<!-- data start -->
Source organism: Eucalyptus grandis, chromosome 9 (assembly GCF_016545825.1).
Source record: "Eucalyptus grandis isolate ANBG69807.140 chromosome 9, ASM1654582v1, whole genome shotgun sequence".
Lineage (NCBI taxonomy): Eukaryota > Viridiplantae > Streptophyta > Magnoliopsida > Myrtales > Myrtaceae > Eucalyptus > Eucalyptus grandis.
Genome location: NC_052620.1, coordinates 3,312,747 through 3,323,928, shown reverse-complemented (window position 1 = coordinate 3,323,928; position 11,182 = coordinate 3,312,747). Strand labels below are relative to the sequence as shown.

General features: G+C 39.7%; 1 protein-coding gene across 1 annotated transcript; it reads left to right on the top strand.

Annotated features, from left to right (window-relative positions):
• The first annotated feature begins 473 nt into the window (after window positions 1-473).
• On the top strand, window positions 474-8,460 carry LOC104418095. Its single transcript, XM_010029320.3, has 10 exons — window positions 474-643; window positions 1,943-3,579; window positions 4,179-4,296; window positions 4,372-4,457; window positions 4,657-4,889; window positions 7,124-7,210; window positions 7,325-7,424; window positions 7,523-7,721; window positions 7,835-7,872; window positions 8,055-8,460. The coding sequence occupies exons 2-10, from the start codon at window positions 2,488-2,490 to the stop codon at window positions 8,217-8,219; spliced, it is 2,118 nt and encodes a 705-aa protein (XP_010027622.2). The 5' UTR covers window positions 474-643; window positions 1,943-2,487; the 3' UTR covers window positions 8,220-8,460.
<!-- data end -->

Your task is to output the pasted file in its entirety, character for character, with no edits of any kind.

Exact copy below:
Source organism: Eucalyptus grandis, chromosome 9 (assembly GCF_016545825.1).
Source record: "Eucalyptus grandis isolate ANBG69807.140 chromosome 9, ASM1654582v1, whole genome shotgun sequence".
Lineage (NCBI taxonomy): Eukaryota > Viridiplantae > Streptophyta > Magnoliopsida > Myrtales > Myrtaceae > Eucalyptus > Eucalyptus grandis.
Genome location: NC_052620.1, coordinates 3,312,747 through 3,323,928, shown reverse-complemented (window position 1 = coordinate 3,323,928; position 11,182 = coordinate 3,312,747). Strand labels below are relative to the sequence as shown.

General features: G+C 39.7%; 1 protein-coding gene across 1 annotated transcript; it reads left to right on the top strand.

Annotated features, from left to right (window-relative positions):
• The first annotated feature begins 473 nt into the window (after window positions 1-473).
• On the top strand, window positions 474-8,460 carry LOC104418095. Its single transcript, XM_010029320.3, has 10 exons — window positions 474-643; window positions 1,943-3,579; window positions 4,179-4,296; window positions 4,372-4,457; window positions 4,657-4,889; window positions 7,124-7,210; window positions 7,325-7,424; window positions 7,523-7,721; window positions 7,835-7,872; window positions 8,055-8,460. The coding sequence occupies exons 2-10, from the start codon at window positions 2,488-2,490 to the stop codon at window positions 8,217-8,219; spliced, it is 2,118 nt and encodes a 705-aa protein (XP_010027622.2). The 5' UTR covers window positions 474-643; window positions 1,943-2,487; the 3' UTR covers window positions 8,220-8,460.